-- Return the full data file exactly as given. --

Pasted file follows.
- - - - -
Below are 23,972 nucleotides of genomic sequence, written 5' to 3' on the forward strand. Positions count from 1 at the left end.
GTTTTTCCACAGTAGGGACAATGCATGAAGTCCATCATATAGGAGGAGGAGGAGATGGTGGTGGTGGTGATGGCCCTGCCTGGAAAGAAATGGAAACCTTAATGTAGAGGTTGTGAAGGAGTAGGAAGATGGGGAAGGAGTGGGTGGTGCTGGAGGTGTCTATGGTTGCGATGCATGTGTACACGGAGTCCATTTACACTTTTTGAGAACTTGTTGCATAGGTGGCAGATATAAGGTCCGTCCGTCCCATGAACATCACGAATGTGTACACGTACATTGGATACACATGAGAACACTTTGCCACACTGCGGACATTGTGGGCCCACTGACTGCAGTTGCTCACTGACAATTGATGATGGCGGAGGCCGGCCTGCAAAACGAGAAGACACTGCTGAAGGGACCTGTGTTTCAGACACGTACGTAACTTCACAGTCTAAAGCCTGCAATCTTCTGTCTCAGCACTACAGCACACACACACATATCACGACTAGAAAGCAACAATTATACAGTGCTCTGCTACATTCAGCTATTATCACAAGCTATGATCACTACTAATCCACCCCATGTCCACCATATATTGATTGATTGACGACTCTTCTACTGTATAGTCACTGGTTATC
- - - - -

Below are 23,972 nucleotides of genomic sequence, written 5' to 3' on the forward strand. Positions count from 1 at the left end.
GTTTTTCCACAGTAGGGACAATGCATGAAGTCCATCATATAGGAGGAGGAGGAGATGGTGGTGGTGGTGATGGCCCTGCCTGGAAAGAAATGGAAACCTTAATGTAGAGGTTGTGAAGGAGTAGGAAGATGGGGAAGGAGTGGGTGGTGCTGGAGGTGTCTATGGTTGCGATGCATGTGTACACGGAGTCCATTTACACTTTTTGAGAACTTGTTGCATAGGTGGCAGATATAAGGTCCGTCCGTCCCATGAACATCACGAATGTGTACACGTACATTGGATACACATGAGAACACTTTGCCACACTGCGGACATTGTGGGCCCACTGACTGCAGTTGCTCACTGACAATTGATGATGGCGGAGGCCGGCCTGCAAAACGAGAAGACACTGCTGAAGGGACCTGTGTTTCAGACACGTACGTAACTTCACAGTCTAAAGCCTGCAATCTTCTGTCTCAGCACTACAGCACACACACACATATCACGACTAGAAAGCAACAATTATACAGTGCTCTGCTACATTCAGCTATTATCACAAGCTATGATCACTACTAATCCACCCCATGTCCACCATATATTGATTGATTGACGACTCTTCTACTGTATAGTCACTGGTTATC